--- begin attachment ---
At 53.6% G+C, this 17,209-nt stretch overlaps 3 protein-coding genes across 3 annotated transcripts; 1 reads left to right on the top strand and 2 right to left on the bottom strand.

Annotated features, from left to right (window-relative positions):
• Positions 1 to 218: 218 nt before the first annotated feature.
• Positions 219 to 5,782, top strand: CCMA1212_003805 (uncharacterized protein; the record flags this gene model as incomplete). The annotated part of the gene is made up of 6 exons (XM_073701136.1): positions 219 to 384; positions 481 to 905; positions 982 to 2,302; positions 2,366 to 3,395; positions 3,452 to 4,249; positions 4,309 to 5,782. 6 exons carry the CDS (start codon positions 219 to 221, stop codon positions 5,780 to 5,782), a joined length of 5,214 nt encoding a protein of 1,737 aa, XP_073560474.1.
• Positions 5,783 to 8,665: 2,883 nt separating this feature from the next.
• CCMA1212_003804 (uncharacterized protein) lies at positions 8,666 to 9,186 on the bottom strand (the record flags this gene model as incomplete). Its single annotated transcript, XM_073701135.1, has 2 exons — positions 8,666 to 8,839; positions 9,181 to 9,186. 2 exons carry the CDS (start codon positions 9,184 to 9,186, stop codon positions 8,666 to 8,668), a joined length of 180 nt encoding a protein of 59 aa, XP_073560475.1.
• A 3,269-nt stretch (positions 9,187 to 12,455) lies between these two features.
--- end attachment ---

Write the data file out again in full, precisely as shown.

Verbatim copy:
At 53.6% G+C, this 17,209-nt stretch overlaps 3 protein-coding genes across 3 annotated transcripts; 1 reads left to right on the top strand and 2 right to left on the bottom strand.

Annotated features, from left to right (window-relative positions):
• Positions 1 to 218: 218 nt before the first annotated feature.
• Positions 219 to 5,782, top strand: CCMA1212_003805 (uncharacterized protein; the record flags this gene model as incomplete). The annotated part of the gene is made up of 6 exons (XM_073701136.1): positions 219 to 384; positions 481 to 905; positions 982 to 2,302; positions 2,366 to 3,395; positions 3,452 to 4,249; positions 4,309 to 5,782. 6 exons carry the CDS (start codon positions 219 to 221, stop codon positions 5,780 to 5,782), a joined length of 5,214 nt encoding a protein of 1,737 aa, XP_073560474.1.
• Positions 5,783 to 8,665: 2,883 nt separating this feature from the next.
• CCMA1212_003804 (uncharacterized protein) lies at positions 8,666 to 9,186 on the bottom strand (the record flags this gene model as incomplete). Its single annotated transcript, XM_073701135.1, has 2 exons — positions 8,666 to 8,839; positions 9,181 to 9,186. 2 exons carry the CDS (start codon positions 9,184 to 9,186, stop codon positions 8,666 to 8,668), a joined length of 180 nt encoding a protein of 59 aa, XP_073560475.1.
• A 3,269-nt stretch (positions 9,187 to 12,455) lies between these two features.